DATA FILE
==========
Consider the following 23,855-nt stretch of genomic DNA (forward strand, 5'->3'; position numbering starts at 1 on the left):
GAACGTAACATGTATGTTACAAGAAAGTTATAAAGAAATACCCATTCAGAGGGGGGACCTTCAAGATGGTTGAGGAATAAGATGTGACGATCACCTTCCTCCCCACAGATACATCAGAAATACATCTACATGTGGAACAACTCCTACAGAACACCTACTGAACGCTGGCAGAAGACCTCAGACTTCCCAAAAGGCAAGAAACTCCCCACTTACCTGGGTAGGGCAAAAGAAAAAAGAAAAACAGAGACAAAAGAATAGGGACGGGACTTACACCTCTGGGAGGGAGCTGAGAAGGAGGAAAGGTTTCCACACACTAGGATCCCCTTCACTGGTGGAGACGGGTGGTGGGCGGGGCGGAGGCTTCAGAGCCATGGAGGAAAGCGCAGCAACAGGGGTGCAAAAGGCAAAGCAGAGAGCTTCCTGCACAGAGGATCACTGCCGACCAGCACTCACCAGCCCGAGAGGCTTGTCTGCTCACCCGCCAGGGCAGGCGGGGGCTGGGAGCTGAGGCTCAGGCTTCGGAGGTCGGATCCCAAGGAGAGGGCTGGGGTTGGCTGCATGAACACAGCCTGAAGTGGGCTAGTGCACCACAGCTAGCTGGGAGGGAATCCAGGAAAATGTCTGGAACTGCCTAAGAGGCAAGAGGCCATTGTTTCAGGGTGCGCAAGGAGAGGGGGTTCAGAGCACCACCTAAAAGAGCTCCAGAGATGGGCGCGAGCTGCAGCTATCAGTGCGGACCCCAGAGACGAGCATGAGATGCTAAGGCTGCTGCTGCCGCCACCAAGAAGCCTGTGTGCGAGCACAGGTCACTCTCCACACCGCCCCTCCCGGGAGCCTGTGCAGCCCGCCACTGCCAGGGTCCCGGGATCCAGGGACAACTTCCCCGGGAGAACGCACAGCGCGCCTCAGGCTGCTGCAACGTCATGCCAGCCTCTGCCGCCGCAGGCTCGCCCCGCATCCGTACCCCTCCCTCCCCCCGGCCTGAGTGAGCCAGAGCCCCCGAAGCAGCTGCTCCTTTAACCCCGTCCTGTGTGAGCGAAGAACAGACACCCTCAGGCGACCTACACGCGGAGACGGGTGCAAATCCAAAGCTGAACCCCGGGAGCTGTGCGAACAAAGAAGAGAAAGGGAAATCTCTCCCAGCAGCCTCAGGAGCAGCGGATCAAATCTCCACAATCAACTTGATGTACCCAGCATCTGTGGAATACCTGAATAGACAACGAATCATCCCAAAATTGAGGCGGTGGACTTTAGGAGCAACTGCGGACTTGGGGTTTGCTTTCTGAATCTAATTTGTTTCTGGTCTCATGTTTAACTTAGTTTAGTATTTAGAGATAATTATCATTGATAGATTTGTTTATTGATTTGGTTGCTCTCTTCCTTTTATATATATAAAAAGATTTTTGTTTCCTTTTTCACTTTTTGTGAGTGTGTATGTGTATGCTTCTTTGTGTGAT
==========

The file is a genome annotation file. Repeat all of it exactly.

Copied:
Consider the following 23,855-nt stretch of genomic DNA (forward strand, 5'->3'; position numbering starts at 1 on the left):
GAACGTAACATGTATGTTACAAGAAAGTTATAAAGAAATACCCATTCAGAGGGGGGACCTTCAAGATGGTTGAGGAATAAGATGTGACGATCACCTTCCTCCCCACAGATACATCAGAAATACATCTACATGTGGAACAACTCCTACAGAACACCTACTGAACGCTGGCAGAAGACCTCAGACTTCCCAAAAGGCAAGAAACTCCCCACTTACCTGGGTAGGGCAAAAGAAAAAAGAAAAACAGAGACAAAAGAATAGGGACGGGACTTACACCTCTGGGAGGGAGCTGAGAAGGAGGAAAGGTTTCCACACACTAGGATCCCCTTCACTGGTGGAGACGGGTGGTGGGCGGGGCGGAGGCTTCAGAGCCATGGAGGAAAGCGCAGCAACAGGGGTGCAAAAGGCAAAGCAGAGAGCTTCCTGCACAGAGGATCACTGCCGACCAGCACTCACCAGCCCGAGAGGCTTGTCTGCTCACCCGCCAGGGCAGGCGGGGGCTGGGAGCTGAGGCTCAGGCTTCGGAGGTCGGATCCCAAGGAGAGGGCTGGGGTTGGCTGCATGAACACAGCCTGAAGTGGGCTAGTGCACCACAGCTAGCTGGGAGGGAATCCAGGAAAATGTCTGGAACTGCCTAAGAGGCAAGAGGCCATTGTTTCAGGGTGCGCAAGGAGAGGGGGTTCAGAGCACCACCTAAAAGAGCTCCAGAGATGGGCGCGAGCTGCAGCTATCAGTGCGGACCCCAGAGACGAGCATGAGATGCTAAGGCTGCTGCTGCCGCCACCAAGAAGCCTGTGTGCGAGCACAGGTCACTCTCCACACCGCCCCTCCCGGGAGCCTGTGCAGCCCGCCACTGCCAGGGTCCCGGGATCCAGGGACAACTTCCCCGGGAGAACGCACAGCGCGCCTCAGGCTGCTGCAACGTCATGCCAGCCTCTGCCGCCGCAGGCTCGCCCCGCATCCGTACCCCTCCCTCCCCCCGGCCTGAGTGAGCCAGAGCCCCCGAAGCAGCTGCTCCTTTAACCCCGTCCTGTGTGAGCGAAGAACAGACACCCTCAGGCGACCTACACGCGGAGACGGGTGCAAATCCAAAGCTGAACCCCGGGAGCTGTGCGAACAAAGAAGAGAAAGGGAAATCTCTCCCAGCAGCCTCAGGAGCAGCGGATCAAATCTCCACAATCAACTTGATGTACCCAGCATCTGTGGAATACCTGAATAGACAACGAATCATCCCAAAATTGAGGCGGTGGACTTTAGGAGCAACTGCGGACTTGGGGTTTGCTTTCTGAATCTAATTTGTTTCTGGTCTCATGTTTAACTTAGTTTAGTATTTAGAGATAATTATCATTGATAGATTTGTTTATTGATTTGGTTGCTCTCTTCCTTTTATATATATAAAAAGATTTTTGTTTCCTTTTTCACTTTTTGTGAGTGTGTATGTGTATGCTTCTTTGTGTGAT